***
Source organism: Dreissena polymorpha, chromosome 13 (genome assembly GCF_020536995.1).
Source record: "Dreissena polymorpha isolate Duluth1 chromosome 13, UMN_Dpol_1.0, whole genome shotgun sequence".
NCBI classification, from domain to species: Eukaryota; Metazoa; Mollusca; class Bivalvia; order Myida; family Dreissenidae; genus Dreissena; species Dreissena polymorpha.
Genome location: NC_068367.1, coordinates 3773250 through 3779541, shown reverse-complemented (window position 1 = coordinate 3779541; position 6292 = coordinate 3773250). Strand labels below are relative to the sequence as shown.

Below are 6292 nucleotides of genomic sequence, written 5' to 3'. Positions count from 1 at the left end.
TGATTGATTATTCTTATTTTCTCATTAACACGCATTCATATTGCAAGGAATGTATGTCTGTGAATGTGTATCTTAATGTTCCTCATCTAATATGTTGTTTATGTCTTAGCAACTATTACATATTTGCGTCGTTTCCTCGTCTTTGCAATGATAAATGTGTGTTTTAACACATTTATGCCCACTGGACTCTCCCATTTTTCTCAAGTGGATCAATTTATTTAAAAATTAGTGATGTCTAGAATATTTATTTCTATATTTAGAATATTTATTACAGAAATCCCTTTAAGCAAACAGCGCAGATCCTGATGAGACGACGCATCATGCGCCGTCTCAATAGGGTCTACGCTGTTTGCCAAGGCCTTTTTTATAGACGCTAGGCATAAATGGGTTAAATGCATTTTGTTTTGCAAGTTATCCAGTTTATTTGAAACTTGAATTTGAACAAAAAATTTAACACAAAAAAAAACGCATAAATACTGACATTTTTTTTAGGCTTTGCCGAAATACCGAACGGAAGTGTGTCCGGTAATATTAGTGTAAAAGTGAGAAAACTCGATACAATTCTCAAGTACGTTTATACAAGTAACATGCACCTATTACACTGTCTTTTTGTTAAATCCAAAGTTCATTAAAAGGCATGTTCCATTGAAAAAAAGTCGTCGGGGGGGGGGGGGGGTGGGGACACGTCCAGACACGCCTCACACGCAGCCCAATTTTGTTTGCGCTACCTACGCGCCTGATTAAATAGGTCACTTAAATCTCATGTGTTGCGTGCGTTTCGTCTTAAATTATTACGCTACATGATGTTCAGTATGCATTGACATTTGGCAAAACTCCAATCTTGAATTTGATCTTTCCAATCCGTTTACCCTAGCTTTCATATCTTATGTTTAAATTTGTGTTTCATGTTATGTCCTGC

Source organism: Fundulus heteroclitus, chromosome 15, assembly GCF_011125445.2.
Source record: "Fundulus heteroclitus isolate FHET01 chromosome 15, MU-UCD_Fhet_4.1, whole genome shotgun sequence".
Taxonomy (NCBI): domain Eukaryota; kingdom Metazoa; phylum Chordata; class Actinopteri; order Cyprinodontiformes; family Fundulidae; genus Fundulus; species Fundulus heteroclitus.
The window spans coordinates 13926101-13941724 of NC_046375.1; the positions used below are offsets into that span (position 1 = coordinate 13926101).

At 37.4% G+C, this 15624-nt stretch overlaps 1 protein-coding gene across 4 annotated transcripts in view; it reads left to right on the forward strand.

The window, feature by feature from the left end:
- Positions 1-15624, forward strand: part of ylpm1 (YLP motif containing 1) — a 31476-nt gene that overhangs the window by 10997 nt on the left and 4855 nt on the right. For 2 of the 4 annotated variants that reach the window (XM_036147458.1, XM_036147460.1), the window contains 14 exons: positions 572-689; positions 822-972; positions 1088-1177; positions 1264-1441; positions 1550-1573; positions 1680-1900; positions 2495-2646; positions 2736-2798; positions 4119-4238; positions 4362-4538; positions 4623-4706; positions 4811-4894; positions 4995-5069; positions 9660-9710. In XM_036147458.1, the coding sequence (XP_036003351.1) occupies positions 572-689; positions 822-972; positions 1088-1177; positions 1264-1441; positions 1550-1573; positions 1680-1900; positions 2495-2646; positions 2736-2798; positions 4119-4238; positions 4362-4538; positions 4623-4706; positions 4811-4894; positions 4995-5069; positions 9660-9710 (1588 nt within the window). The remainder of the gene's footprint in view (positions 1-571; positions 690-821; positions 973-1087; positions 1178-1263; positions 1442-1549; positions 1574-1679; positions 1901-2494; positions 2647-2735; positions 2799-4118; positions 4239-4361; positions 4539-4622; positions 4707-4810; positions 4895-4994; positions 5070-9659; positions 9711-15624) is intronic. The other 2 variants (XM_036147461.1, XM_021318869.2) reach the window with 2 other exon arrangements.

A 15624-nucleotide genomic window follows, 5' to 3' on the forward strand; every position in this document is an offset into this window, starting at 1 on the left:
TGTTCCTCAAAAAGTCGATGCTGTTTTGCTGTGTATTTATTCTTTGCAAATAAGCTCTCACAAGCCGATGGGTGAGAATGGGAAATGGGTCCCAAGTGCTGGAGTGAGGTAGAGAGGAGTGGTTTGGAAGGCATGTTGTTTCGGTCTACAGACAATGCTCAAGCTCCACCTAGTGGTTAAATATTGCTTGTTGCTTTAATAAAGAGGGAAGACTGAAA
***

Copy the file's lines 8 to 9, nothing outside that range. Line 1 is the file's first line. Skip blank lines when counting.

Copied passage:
Source record: "Fundulus heteroclitus isolate FHET01 chromosome 15, MU-UCD_Fhet_4.1, whole genome shotgun sequence".
Taxonomy (NCBI): domain Eukaryota; kingdom Metazoa; phylum Chordata; class Actinopteri; order Cyprinodontiformes; family Fundulidae; genus Fundulus; species Fundulus heteroclitus.